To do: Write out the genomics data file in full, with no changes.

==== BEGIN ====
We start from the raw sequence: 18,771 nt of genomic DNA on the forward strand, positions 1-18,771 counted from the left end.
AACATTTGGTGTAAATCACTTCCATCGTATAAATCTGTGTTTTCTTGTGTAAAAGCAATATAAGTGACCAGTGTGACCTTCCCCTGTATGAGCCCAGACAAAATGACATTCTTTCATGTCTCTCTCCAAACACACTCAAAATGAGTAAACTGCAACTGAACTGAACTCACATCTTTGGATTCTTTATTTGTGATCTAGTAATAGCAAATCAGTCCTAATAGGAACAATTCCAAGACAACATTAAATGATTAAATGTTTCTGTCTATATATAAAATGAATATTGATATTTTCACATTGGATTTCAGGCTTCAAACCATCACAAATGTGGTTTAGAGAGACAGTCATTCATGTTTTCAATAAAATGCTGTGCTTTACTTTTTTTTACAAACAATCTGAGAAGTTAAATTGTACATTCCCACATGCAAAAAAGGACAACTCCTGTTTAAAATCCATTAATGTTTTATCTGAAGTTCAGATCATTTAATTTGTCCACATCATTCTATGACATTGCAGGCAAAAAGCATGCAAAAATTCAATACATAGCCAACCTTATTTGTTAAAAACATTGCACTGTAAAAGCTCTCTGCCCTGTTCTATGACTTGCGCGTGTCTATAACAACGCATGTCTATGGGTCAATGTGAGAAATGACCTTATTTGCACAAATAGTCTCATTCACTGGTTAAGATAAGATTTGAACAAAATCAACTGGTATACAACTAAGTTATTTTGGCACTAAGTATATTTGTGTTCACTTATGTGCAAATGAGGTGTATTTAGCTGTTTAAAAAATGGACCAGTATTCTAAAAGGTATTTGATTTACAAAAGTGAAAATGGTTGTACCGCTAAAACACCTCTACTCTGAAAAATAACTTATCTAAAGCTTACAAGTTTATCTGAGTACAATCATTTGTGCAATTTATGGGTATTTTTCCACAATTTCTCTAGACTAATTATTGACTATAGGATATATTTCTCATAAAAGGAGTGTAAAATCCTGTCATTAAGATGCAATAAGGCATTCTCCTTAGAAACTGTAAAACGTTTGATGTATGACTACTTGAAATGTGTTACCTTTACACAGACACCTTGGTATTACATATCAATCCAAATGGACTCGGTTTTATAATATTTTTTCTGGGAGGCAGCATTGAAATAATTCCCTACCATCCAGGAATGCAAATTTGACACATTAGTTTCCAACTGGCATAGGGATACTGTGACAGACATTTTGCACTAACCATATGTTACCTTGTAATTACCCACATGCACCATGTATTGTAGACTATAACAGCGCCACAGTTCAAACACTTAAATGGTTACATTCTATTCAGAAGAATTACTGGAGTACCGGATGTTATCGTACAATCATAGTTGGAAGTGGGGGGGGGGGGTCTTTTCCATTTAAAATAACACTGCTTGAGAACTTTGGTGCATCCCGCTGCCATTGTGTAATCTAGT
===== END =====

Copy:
We start from the raw sequence: 18,771 nt of genomic DNA on the forward strand, positions 1-18,771 counted from the left end.
AACATTTGGTGTAAATCACTTCCATCGTATAAATCTGTGTTTTCTTGTGTAAAAGCAATATAAGTGACCAGTGTGACCTTCCCCTGTATGAGCCCAGACAAAATGACATTCTTTCATGTCTCTCTCCAAACACACTCAAAATGAGTAAACTGCAACTGAACTGAACTCACATCTTTGGATTCTTTATTTGTGATCTAGTAATAGCAAATCAGTCCTAATAGGAACAATTCCAAGACAACATTAAATGATTAAATGTTTCTGTCTATATATAAAATGAATATTGATATTTTCACATTGGATTTCAGGCTTCAAACCATCACAAATGTGGTTTAGAGAGACAGTCATTCATGTTTTCAATAAAATGCTGTGCTTTACTTTTTTTTACAAACAATCTGAGAAGTTAAATTGTACATTCCCACATGCAAAAAAGGACAACTCCTGTTTAAAATCCATTAATGTTTTATCTGAAGTTCAGATCATTTAATTTGTCCACATCATTCTATGACATTGCAGGCAAAAAGCATGCAAAAATTCAATACATAGCCAACCTTATTTGTTAAAAACATTGCACTGTAAAAGCTCTCTGCCCTGTTCTATGACTTGCGCGTGTCTATAACAACGCATGTCTATGGGTCAATGTGAGAAATGACCTTATTTGCACAAATAGTCTCATTCACTGGTTAAGATAAGATTTGAACAAAATCAACTGGTATACAACTAAGTTATTTTGGCACTAAGTATATTTGTGTTCACTTATGTGCAAATGAGGTGTATTTAGCTGTTTAAAAAATGGACCAGTATTCTAAAAGGTATTTGATTTACAAAAGTGAAAATGGTTGTACCGCTAAAACACCTCTACTCTGAAAAATAACTTATCTAAAGCTTACAAGTTTATCTGAGTACAATCATTTGTGCAATTTATGGGTATTTTTCCACAATTTCTCTAGACTAATTATTGACTATAGGATATATTTCTCATAAAAGGAGTGTAAAATCCTGTCATTAAGATGCAATAAGGCATTCTCCTTAGAAACTGTAAAACGTTTGATGTATGACTACTTGAAATGTGTTACCTTTACACAGACACCTTGGTATTACATATCAATCCAAATGGACTCGGTTTTATAATATTTTTTCTGGGAGGCAGCATTGAAATAATTCCCTACCATCCAGGAATGCAAATTTGACACATTAGTTTCCAACTGGCATAGGGATACTGTGACAGACATTTTGCACTAACCATATGTTACCTTGTAATTACCCACATGCACCATGTATTGTAGACTATAACAGCGCCACAGTTCAAACACTTAAATGGTTACATTCTATTCAGAAGAATTACTGGAGTACCGGATGTTATCGTACAATCATAGTTGGAAGTGGGGGGGGGGGGTCTTTTCCATTTAAAATAACACTGCTTGAGAACTTTGGTGCATCCCGCTGCCATTGTGTAATCTAGT